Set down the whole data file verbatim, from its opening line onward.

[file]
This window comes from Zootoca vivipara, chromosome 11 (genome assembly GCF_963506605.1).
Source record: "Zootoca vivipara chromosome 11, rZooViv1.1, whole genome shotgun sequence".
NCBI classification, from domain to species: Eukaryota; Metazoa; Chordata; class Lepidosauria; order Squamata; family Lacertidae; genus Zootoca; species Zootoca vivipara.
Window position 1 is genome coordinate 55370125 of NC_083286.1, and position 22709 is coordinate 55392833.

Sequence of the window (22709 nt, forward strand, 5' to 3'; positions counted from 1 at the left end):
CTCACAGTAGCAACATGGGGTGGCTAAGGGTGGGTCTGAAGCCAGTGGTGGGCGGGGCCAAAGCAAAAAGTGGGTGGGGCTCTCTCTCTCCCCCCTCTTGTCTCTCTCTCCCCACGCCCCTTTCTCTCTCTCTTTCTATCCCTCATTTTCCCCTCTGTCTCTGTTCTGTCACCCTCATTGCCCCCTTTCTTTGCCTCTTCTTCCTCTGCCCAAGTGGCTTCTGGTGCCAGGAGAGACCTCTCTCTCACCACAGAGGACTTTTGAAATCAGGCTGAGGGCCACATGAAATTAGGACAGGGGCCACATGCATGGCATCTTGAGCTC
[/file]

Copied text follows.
This window comes from Zootoca vivipara, chromosome 11 (genome assembly GCF_963506605.1).
Source record: "Zootoca vivipara chromosome 11, rZooViv1.1, whole genome shotgun sequence".
NCBI classification, from domain to species: Eukaryota; Metazoa; Chordata; class Lepidosauria; order Squamata; family Lacertidae; genus Zootoca; species Zootoca vivipara.
Window position 1 is genome coordinate 55370125 of NC_083286.1, and position 22709 is coordinate 55392833.

Sequence of the window (22709 nt, forward strand, 5' to 3'; positions counted from 1 at the left end):
CTCACAGTAGCAACATGGGGTGGCTAAGGGTGGGTCTGAAGCCAGTGGTGGGCGGGGCCAAAGCAAAAAGTGGGTGGGGCTCTCTCTCTCCCCCCTCTTGTCTCTCTCTCCCCACGCCCCTTTCTCTCTCTCTTTCTATCCCTCATTTTCCCCTCTGTCTCTGTTCTGTCACCCTCATTGCCCCCTTTCTTTGCCTCTTCTTCCTCTGCCCAAGTGGCTTCTGGTGCCAGGAGAGACCTCTCTCTCACCACAGAGGACTTTTGAAATCAGGCTGAGGGCCACATGAAATTAGGACAGGGGCCACATGCATGGCATCTTGAGCTC